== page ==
Posts Tagged ‘windows’

Microsoft provides a client-side remote server toolset that finally hits the mark!

With the implementation of  Windows 7, Microsoft has released its latest Remote Server Administration Tools for Windows 7 and for the first time, I can imagine turning to Microsoft for remote management instead of all my favorite third-party tools.

Seriously — since I began my IT career I have been in search of tools to manage admin tasks more efficiently. Whenever I needed to manage my Windows servers or to handle administration tasks from my desktop, I have traditionally looked to third-party tools like Hyena, NETIQ, DGard Network Manager, and SPICEWORKS. Of course, Microsoft has provided admin packs to install on the desktop but they were quite lacking and often only handled a few of the administrative tasks.

When I found myself in situations where spending or implementing open source just did not play into the plan….remote desktop connections always saved the day. And Remote Server Administration Tools for Windows 7 is looking pretty good. It allows you to manage Windows Server 2008 R2 roles and features (it also allows to manage core servers remotely). The toolset provides some support for Windows Server 2008 (pre-R2) and Windows Server 2003 (will not support the core installation of Server 2003).
Some of the management tools include:

Active Directory (all the AD management tools are included)
DHCP Manager
DNS Manager

But it goes a bit further offering access to:
Server Manager
File Services Managements
AD certificate services
and even
Hyper-V Management

I have to say, for the first time ever, I am pretty impressed with the number of tasks that can be taken care of with the remote administrative tools pack as well as the speed at which they launched and ran (even when I had multiple tools running at once). You will need to have Windows 7 Enterprise, Professional, or Ultimate editions to install the remote server administrative tools. But if you are running in a network you need one of these versions anyway.

Not to be overlooked is the fact that the tool is free and you do not need to run in a remote session to manage your servers. Check out the Remote Server Administration Tools for Windows 7, I don’t think you’ll be disappointed!

http://www.networkworld.com/community/node/48745

Windows® 7 Launch Party is underway…

..and soon hosts will be among the first to see, use, and share Windows® 7 with their guests. Each host will be receiving a free party pack that includes a special, Signature Edition of Windows® 7 Ultimate.

Right now they are setting up their parties after choosing from four party themes — PhotoPalooza, Media Mania, Setting Up With Ease, and Family Friendly Fun. Each one is an exploration of the easy and exciting new ways to have fun and get things done with your PC.

Windows® 7 is designed to make your PC simpler and the things you do every day easier. Now lucky hosts and guests are about to see it before anyone else. And become a part of Windows® 7 history.

http://www.houseparty.com/windows7

Bazı Windows Live Hotmail kullanıcılarının şifre bilgilerinin, bir sahtekarlık olan “phishing” yöntemi ile yasadışı yollardan elde edildiğini ve bu bilgilerin bir Web sitesinde yayınlandığını öğrenen Microsoft, bu konuda harekete geçerek, Web sitesindeki şifre bilgilerinin derhal yayından kaldırılması talebinde bulunmuş ve soruşturma başlatmıştır. Yapılan soruşturmada Microsoft sunucularında herhangi bir güvenlik ihlali yaşanmadığı anlaşılmıştır. Halen şifre bilgileri açıklanan hesaplara erişim engellenmektedir. Kullanıcıların ise kendi hesaplarına güvenli bir şekilde ulaşmaları için gerekli araçlar sağlanmaktadır.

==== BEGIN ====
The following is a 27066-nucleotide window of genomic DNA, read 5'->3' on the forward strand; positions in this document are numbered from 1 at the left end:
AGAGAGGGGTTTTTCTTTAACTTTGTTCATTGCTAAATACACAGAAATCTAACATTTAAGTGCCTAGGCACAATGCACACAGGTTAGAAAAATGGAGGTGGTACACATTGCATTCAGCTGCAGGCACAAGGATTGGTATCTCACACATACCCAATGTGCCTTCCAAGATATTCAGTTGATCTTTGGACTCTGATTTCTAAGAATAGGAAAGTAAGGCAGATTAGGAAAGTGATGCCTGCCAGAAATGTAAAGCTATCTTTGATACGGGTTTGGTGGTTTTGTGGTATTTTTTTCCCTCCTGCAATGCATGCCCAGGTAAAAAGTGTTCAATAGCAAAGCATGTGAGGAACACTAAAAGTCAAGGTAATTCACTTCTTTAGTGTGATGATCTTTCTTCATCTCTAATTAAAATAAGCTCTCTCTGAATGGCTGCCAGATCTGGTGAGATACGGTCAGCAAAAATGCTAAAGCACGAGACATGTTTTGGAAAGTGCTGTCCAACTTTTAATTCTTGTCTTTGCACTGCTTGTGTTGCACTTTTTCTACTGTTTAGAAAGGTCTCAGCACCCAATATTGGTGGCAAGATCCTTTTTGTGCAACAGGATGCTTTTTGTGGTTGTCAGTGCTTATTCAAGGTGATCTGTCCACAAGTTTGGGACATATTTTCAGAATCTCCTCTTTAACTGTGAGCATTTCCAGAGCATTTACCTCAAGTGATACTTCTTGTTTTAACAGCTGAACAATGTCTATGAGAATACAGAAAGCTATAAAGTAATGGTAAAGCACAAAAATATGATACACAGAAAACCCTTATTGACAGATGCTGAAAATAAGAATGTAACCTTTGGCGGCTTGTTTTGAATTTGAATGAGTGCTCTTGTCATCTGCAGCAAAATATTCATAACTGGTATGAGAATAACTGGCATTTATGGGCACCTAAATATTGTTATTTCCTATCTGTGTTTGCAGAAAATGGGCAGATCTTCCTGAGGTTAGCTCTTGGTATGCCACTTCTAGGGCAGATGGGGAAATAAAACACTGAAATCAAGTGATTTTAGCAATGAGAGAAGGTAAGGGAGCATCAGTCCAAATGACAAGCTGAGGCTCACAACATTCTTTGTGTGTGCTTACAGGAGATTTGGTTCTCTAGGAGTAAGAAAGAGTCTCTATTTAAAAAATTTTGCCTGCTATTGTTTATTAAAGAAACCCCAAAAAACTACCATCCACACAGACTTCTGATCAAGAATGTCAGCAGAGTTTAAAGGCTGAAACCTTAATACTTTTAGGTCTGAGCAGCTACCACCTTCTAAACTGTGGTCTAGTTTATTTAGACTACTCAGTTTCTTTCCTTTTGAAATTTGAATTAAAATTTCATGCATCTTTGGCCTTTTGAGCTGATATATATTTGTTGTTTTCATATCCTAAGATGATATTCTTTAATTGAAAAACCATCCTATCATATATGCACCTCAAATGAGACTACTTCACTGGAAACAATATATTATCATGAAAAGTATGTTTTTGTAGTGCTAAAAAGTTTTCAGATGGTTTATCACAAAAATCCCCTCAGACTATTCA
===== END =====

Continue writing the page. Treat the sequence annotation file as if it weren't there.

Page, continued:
Web sitelerinin sahtelerini hazırlayarak, kullanıcıları kandırmayı ve şifrelerini elde etmeyi hedefleyen “phishing”, bugün maalesef yaygın olarak kullanılan bir yöntemdir. Microsoft, kullanıcılarının güvenli ve zengin bir çevrimiçi deneyim yaşamalarını sağlamakta kararlıdır ve bu yönde gerekli olan tüm önlemleri almaktadır. Kullanıcıların talep etmedikleri ekleri veya linkleri açarken son derece dikkatli olmaları, anti virüs yazılımlarını düzenli bir şekilde güncellemeleri gerekmektedir.

Microsoft kullanıcılarına şunları önermektedir:

• Şifreler ve Windows Live kullanıcı isimleri 90 günde bir yenilenmelidir.
• Sistem yöneticileri sadece bildikleri ve kimlik bilgilerine güvendikleri kullanıcıların girişini onaylamalıdır.
• “Phishing” siteleri başka sorunlara da yol açabildiği için antivirüs yazılımları daima güncel tutulmalıdır.

Saygılarımızla,
Microsoft Türkiye

http://www.microsoft.com/turkiye/haberler/hotmail.mspx

Wireshark is the world’s foremost network protocol analyzer, and is the de facto (and often de jure) standard across many industries and educational institutions.

Wireshark development thrives thanks to the contributions of networking experts across the globe. It is the continuation of a project that started in 1998.

Wireshark has a rich feature set which includes the following:

  • Deep inspection of hundreds of protocols, with more being added all the time
  • Live capture and offline analysis
  • Standard three-pane packet browser
  • Multi-platform: Runs on Windows, Linux, OS X, Solaris, FreeBSD, NetBSD, and many others
  • Captured network data can be browsed via a GUI, or via the TTY-mode TShark utility
  • The most powerful display filters in the industry
  • Rich VoIP analysis
  • Read/write many different capture file formats: tcpdump (libpcap), Pcap NG, Catapult DCT2000, Cisco Secure IDS iplog, Microsoft Network Monitor, Network General Sniffer® (compressed and uncompressed), Sniffer® Pro, and NetXray®, Network Instruments Observer, NetScreen snoop, Novell LANalyzer, RADCOM WAN/LAN Analyzer, Shomiti/Finisar Surveyor, Tektronix K12xx, Visual Networks Visual UpTime, WildPackets EtherPeek/TokenPeek/AiroPeek, and many others
  • Capture files compressed with gzip can be decompressed on the fly